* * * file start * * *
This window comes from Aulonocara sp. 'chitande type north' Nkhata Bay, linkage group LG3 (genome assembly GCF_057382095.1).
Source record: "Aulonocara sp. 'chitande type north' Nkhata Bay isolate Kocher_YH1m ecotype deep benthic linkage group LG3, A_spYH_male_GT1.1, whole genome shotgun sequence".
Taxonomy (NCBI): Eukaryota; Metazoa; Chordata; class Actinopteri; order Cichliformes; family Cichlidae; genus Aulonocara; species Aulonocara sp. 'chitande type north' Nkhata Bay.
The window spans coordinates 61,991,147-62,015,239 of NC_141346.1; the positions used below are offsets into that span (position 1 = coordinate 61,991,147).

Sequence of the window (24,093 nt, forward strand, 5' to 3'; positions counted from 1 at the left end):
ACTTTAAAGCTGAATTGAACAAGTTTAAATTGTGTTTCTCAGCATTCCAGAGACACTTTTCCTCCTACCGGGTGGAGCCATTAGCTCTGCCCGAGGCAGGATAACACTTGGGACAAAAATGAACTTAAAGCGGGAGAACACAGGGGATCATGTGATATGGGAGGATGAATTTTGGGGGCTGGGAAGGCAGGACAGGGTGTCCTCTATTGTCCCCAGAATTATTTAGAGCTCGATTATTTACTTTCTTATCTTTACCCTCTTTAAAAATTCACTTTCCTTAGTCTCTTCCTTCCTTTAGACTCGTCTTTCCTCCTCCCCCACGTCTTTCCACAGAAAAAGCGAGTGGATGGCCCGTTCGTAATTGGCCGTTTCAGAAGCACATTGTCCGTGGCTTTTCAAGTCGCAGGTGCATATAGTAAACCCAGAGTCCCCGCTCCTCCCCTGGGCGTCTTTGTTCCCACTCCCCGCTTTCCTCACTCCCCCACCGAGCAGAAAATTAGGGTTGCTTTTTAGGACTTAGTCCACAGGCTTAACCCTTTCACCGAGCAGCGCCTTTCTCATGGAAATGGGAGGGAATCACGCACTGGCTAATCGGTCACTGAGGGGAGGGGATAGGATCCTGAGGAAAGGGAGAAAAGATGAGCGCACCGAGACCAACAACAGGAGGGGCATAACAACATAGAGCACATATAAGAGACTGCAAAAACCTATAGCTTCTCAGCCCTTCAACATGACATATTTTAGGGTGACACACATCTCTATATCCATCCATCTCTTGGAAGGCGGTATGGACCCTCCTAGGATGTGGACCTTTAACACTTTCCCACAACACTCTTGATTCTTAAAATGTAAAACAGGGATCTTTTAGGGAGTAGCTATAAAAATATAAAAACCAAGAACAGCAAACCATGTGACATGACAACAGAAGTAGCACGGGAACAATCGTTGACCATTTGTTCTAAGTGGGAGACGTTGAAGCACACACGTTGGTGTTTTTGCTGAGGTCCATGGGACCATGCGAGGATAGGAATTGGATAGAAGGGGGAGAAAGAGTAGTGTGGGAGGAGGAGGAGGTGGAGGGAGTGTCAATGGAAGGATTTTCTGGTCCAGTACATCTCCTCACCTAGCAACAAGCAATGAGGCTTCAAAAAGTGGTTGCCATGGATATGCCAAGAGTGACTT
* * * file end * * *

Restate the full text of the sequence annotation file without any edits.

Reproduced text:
This window comes from Aulonocara sp. 'chitande type north' Nkhata Bay, linkage group LG3 (genome assembly GCF_057382095.1).
Source record: "Aulonocara sp. 'chitande type north' Nkhata Bay isolate Kocher_YH1m ecotype deep benthic linkage group LG3, A_spYH_male_GT1.1, whole genome shotgun sequence".
Taxonomy (NCBI): Eukaryota; Metazoa; Chordata; class Actinopteri; order Cichliformes; family Cichlidae; genus Aulonocara; species Aulonocara sp. 'chitande type north' Nkhata Bay.
The window spans coordinates 61,991,147-62,015,239 of NC_141346.1; the positions used below are offsets into that span (position 1 = coordinate 61,991,147).

Sequence of the window (24,093 nt, forward strand, 5' to 3'; positions counted from 1 at the left end):
ACTTTAAAGCTGAATTGAACAAGTTTAAATTGTGTTTCTCAGCATTCCAGAGACACTTTTCCTCCTACCGGGTGGAGCCATTAGCTCTGCCCGAGGCAGGATAACACTTGGGACAAAAATGAACTTAAAGCGGGAGAACACAGGGGATCATGTGATATGGGAGGATGAATTTTGGGGGCTGGGAAGGCAGGACAGGGTGTCCTCTATTGTCCCCAGAATTATTTAGAGCTCGATTATTTACTTTCTTATCTTTACCCTCTTTAAAAATTCACTTTCCTTAGTCTCTTCCTTCCTTTAGACTCGTCTTTCCTCCTCCCCCACGTCTTTCCACAGAAAAAGCGAGTGGATGGCCCGTTCGTAATTGGCCGTTTCAGAAGCACATTGTCCGTGGCTTTTCAAGTCGCAGGTGCATATAGTAAACCCAGAGTCCCCGCTCCTCCCCTGGGCGTCTTTGTTCCCACTCCCCGCTTTCCTCACTCCCCCACCGAGCAGAAAATTAGGGTTGCTTTTTAGGACTTAGTCCACAGGCTTAACCCTTTCACCGAGCAGCGCCTTTCTCATGGAAATGGGAGGGAATCACGCACTGGCTAATCGGTCACTGAGGGGAGGGGATAGGATCCTGAGGAAAGGGAGAAAAGATGAGCGCACCGAGACCAACAACAGGAGGGGCATAACAACATAGAGCACATATAAGAGACTGCAAAAACCTATAGCTTCTCAGCCCTTCAACATGACATATTTTAGGGTGACACACATCTCTATATCCATCCATCTCTTGGAAGGCGGTATGGACCCTCCTAGGATGTGGACCTTTAACACTTTCCCACAACACTCTTGATTCTTAAAATGTAAAACAGGGATCTTTTAGGGAGTAGCTATAAAAATATAAAAACCAAGAACAGCAAACCATGTGACATGACAACAGAAGTAGCACGGGAACAATCGTTGACCATTTGTTCTAAGTGGGAGACGTTGAAGCACACACGTTGGTGTTTTTGCTGAGGTCCATGGGACCATGCGAGGATAGGAATTGGATAGAAGGGGGAGAAAGAGTAGTGTGGGAGGAGGAGGAGGTGGAGGGAGTGTCAATGGAAGGATTTTCTGGTCCAGTACATCTCCTCACCTAGCAACAAGCAATGAGGCTTCAAAAAGTGGTTGCCATGGATATGCCAAGAGTGACTT